After some searching, I realized that they were very hard to come by. So I purchased a 45 degree erect-image diagonal and used some old telescope eyepieces and never got it to work: it wouldn't focus.
Then, just before an upcoming trip to Yellowstone, I realized the problem. I needed a Barlow lens in front to shift the focal point back far enough to accommodate the extra length.
Thus, my original project was reborn.
Here is a picture of the completed spotting scope.
Step 1: Gather the Stuff (spend the Cash)
1) Silicone glue (or any sturdy glue or epoxy). I used silicone because it can be undone to some degree.
2) A telescope eyepiece with a 1.25" barrel (the most common standard). I use a 25mm Celestron Plossl for wide views, and a 10mm Celestron Plossl for high power. (~$50 each)
3) A 45 deg erect image diagonal with a 1.25" barrel (for a spotting scope) OR a 90 degree diagonal with a 1.25" barrel (for a telescope). The barrel needs to be threaded on the inside. Diagonal barrels are often threaded inside to accept filters. I bought my 45deg one from Orion (~$45).
4) A 1.25" 2x Barlow. The lens element holder needs to be unscrewable from the barrel, and the threads need to match the diagonal. Mine did. It is a bottom-of-the-line Celestron ($40)
5) A telephoto lens. There needs to be room to shove the 1.25" barrel of the diagonal about 1" into the backside of the lens. (Some zoom lenses have lens elements right near the opening, which is true of my Canon 85mm to 200mm lens and you'll have to figure out how to get that to work). I'm using a Canon 100-400mm IS zoom lens. (Lots of $$)
6) A lens cap for the back end of the zoom lens (the side that connects to the camera).
7) A 1.25" hole saw. (~$8)
Attach the lens element to the end of the diagonal (the end that will stick into the lens).
Step 3: Drill the Cap
Step 4: Make Sure It Can Focus
Point the camera lens toward a distant object.
Put the eyepiece in the diagonal/Barlow assembly. Put the drilled cap on the lens.
Put the Barlow end into the camera lens. Hold it roughly where it will be when it's glued to the cap. Look through the eyepiece and adjust the camera len's focus. Make sure that the system can focus. If not, try moving the Barlow out a bit. For my Canon 100-400 lens, the system could focus for the longest (400mm) case when the diagonal was right against the cap. If this is not the case for you, you may need to fashion a spacer between the diagonal housing and the cap. The spacer must be the same thickness all the way around to guarantee that the barrel of the diagonal is aimed straight down the barrel of the lens.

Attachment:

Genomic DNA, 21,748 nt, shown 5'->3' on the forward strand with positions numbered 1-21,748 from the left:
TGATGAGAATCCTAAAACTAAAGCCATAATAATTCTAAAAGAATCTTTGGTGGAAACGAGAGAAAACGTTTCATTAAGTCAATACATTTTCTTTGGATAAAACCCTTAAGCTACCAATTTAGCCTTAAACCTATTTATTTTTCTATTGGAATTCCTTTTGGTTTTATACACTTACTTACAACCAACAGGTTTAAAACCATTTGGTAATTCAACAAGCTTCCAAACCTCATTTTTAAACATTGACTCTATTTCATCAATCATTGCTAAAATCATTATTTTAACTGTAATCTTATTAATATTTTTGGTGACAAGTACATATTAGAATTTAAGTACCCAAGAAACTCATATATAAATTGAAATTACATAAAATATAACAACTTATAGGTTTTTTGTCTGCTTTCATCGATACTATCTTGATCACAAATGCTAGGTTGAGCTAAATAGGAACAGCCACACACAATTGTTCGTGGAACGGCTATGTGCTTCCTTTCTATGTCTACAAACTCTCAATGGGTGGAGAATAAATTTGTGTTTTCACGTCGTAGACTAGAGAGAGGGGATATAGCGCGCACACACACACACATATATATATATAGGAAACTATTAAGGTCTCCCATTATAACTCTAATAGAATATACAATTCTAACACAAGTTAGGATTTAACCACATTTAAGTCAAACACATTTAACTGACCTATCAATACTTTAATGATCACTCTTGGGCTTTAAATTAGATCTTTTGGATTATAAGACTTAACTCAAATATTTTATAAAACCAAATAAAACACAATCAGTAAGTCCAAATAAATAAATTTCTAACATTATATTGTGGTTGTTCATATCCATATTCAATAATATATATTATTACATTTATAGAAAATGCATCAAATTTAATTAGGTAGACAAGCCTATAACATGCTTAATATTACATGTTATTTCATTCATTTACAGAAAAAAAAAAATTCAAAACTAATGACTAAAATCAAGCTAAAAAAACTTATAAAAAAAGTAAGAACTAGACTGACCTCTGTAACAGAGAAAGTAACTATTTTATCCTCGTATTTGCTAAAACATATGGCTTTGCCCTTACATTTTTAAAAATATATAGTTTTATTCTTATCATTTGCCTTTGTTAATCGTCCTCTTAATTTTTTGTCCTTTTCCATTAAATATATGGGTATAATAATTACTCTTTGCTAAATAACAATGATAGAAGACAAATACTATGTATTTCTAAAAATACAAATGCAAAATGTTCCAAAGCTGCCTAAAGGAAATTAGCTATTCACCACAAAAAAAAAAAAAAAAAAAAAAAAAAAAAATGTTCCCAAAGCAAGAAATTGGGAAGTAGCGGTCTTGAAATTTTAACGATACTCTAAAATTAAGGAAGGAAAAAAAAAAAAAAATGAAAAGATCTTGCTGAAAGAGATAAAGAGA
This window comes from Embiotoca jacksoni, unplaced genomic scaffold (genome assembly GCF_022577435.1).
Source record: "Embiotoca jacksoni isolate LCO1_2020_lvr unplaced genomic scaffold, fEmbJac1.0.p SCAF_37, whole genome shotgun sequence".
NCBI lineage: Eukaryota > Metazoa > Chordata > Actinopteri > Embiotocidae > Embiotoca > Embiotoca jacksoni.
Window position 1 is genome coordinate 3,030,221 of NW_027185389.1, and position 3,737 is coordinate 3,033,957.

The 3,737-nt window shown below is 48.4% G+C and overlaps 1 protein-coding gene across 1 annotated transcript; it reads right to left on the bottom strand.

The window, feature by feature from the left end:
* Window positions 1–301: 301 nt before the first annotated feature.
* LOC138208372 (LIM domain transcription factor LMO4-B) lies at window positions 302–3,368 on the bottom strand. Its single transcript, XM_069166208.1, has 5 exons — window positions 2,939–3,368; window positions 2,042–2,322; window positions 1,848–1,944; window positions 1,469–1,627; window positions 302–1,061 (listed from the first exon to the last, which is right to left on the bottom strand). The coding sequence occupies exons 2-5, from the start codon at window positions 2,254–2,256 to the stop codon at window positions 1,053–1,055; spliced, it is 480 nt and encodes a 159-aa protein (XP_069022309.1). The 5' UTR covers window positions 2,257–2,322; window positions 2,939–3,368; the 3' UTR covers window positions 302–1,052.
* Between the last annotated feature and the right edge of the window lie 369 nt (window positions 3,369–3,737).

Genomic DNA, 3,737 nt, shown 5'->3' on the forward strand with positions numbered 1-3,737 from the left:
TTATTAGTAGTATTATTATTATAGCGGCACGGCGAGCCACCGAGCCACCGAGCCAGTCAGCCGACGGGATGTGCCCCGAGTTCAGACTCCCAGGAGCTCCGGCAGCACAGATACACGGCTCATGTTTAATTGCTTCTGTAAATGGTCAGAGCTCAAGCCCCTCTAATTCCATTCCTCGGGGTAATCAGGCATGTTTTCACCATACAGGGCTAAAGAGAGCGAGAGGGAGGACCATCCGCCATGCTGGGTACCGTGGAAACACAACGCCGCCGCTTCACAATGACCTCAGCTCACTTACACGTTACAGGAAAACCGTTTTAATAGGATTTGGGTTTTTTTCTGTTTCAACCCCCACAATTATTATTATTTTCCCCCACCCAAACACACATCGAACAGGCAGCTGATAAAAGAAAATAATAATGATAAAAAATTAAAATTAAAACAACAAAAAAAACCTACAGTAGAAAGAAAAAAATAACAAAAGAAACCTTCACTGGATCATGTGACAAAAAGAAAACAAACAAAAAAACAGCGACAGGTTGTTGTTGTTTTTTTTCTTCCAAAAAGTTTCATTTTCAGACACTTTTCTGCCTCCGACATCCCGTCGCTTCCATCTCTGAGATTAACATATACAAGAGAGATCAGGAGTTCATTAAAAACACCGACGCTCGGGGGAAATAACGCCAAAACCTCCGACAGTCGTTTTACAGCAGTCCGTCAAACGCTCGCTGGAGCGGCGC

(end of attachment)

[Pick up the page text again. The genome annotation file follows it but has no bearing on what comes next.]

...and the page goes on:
Step 5: Glue the Diagonal Onto the Cap
Put the diagonal into the hole in the cap. You'll want the part that holds the eyepiece to be outside, and the shiny chrome part of the diagonal on the inside.
It's important that the diagonal barrel is exactly perpendicular to the camera opening (otherwise, the image will suffer). Check the fit. On mine, there was no issue and the housing of the prism in the diagonal sat flush against the lens cap. But if it tilts, you'll need to shim it or file it till it doesn't.
Connect the cap to the lens and figure out which way you want the diagonal to be facing. For a 45 degree one, you want the angle to point away from the tripod mounting hole on the lens.
Mark that orientation. Check it. You won't be able to change it once the glue sets.
Glue the diagonal in place.
Let it dry.
Insert an eyepiece into the diagonal and you're ready to use your new scope.
Step 7: How Did It Perform?
It turned out to be an ideal instrument to show the kids pronghorn antelope in Lamar Valley, Yellowstone.
Pointing the thing with a generic tripod (no slow-motion controls) is pretty tricky. I tend to prefer 25mm eyepiece so the magnification is not too high, and the field of view is bigger.
I estimate the magnification to be about 32x with the 25mm and 80x with the 10mm eyepiece. I think the Barlow is doing a little more than 2x in this configuration, so it may be a bit higher. Since the clear aperture of the lens is about 65mm, I could probably go to a 6mm eyepiece and still get more out of the image, but my tripod would be extremely hard to aim at 130x.
If you make a telescope (as opposed to a spotting scope), one drawback of this scheme is that you can't rotate the diagonal. On an altitude/azimuth mount, this may not be a big deal, although when you look at things low on the horizon, you may have to lower the mount since you can't spin the diagonal sideways.
I doubt it will work well on an equatorial mount, unless you can spin the whole telephoto lens in its mount. Having said that, the Canon lens cap can actually go on in 3 different ways (120 degrees apart), so it may be an ok compromise.
I should also mention that although the lens is a zoom lens that can be as short as 100mm, it actually will not come into focus for distant objects unless the zoom is set between 200mm and 400mm.